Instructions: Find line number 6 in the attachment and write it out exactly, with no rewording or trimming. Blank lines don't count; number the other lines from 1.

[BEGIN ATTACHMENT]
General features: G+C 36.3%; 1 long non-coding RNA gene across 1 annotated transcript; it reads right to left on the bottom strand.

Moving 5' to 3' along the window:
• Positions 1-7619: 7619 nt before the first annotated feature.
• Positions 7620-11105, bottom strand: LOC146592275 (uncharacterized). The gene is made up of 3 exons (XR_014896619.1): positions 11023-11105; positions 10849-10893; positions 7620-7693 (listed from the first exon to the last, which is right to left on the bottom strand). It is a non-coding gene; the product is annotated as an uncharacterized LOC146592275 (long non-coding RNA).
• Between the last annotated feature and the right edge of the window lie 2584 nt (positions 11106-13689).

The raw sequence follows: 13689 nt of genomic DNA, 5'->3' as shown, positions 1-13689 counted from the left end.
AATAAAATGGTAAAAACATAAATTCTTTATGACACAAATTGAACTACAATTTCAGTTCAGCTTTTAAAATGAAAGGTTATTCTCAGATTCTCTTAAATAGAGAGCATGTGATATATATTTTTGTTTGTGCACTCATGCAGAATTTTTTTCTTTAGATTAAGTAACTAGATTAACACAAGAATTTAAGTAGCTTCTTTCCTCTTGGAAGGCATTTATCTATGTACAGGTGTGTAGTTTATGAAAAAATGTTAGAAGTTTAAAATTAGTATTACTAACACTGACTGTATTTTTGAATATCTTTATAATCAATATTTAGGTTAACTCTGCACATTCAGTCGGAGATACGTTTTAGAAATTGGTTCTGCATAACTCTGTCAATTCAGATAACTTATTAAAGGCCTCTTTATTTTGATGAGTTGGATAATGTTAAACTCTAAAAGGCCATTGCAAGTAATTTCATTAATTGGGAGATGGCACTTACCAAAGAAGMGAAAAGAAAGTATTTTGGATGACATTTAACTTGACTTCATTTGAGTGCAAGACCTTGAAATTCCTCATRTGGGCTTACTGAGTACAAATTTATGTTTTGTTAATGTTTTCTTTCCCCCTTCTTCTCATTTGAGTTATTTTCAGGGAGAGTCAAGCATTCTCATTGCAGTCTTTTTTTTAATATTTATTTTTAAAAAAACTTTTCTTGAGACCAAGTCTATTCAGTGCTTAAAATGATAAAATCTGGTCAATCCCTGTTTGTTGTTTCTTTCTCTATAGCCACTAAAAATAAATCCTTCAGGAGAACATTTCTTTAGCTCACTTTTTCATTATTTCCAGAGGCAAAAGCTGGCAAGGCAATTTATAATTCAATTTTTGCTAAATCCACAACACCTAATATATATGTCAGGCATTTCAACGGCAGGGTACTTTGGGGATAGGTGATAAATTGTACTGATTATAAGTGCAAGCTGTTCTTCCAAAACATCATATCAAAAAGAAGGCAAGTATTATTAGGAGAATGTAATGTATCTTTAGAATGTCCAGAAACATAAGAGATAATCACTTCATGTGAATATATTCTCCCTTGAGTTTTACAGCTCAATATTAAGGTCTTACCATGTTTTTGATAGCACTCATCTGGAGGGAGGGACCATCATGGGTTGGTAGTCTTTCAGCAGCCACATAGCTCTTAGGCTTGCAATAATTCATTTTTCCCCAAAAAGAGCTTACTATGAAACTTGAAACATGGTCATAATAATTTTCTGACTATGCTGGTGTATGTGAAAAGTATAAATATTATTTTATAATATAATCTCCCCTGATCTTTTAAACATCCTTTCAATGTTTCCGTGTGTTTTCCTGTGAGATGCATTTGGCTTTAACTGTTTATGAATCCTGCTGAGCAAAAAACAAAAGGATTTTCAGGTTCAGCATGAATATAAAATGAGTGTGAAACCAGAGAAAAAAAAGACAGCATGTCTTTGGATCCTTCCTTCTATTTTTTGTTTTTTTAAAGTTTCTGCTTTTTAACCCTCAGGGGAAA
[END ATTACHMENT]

The raw sequence follows: 13689 nt of genomic DNA, 5'->3' as shown, positions 1-13689 counted from the left end.